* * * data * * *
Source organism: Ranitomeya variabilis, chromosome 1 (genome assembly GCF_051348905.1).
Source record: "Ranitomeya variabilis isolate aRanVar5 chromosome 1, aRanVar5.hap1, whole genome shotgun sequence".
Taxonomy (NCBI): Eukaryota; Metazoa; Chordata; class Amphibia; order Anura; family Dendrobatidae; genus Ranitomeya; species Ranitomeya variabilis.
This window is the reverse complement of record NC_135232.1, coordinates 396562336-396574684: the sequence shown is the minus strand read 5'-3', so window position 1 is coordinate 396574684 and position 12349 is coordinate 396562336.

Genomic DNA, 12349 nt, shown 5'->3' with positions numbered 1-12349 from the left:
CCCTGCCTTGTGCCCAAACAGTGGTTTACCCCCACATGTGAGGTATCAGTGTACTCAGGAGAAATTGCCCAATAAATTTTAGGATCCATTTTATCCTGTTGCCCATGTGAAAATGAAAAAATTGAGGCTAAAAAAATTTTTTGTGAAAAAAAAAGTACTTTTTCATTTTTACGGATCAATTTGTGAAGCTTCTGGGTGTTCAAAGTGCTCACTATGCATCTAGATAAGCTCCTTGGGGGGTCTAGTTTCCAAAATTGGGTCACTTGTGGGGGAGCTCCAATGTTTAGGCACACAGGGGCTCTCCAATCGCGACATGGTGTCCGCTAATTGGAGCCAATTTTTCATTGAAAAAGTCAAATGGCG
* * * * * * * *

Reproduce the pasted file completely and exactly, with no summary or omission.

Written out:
Source organism: Ranitomeya variabilis, chromosome 1 (genome assembly GCF_051348905.1).
Source record: "Ranitomeya variabilis isolate aRanVar5 chromosome 1, aRanVar5.hap1, whole genome shotgun sequence".
Taxonomy (NCBI): Eukaryota; Metazoa; Chordata; class Amphibia; order Anura; family Dendrobatidae; genus Ranitomeya; species Ranitomeya variabilis.
This window is the reverse complement of record NC_135232.1, coordinates 396562336-396574684: the sequence shown is the minus strand read 5'-3', so window position 1 is coordinate 396574684 and position 12349 is coordinate 396562336.

Genomic DNA, 12349 nt, shown 5'->3' with positions numbered 1-12349 from the left:
CCCTGCCTTGTGCCCAAACAGTGGTTTACCCCCACATGTGAGGTATCAGTGTACTCAGGAGAAATTGCCCAATAAATTTTAGGATCCATTTTATCCTGTTGCCCATGTGAAAATGAAAAAATTGAGGCTAAAAAAATTTTTTGTGAAAAAAAAAGTACTTTTTCATTTTTACGGATCAATTTGTGAAGCTTCTGGGTGTTCAAAGTGCTCACTATGCATCTAGATAAGCTCCTTGGGGGGTCTAGTTTCCAAAATTGGGTCACTTGTGGGGGAGCTCCAATGTTTAGGCACACAGGGGCTCTCCAATCGCGACATGGTGTCCGCTAATTGGAGCCAATTTTTCATTGAAAAAGTCAAATGGCG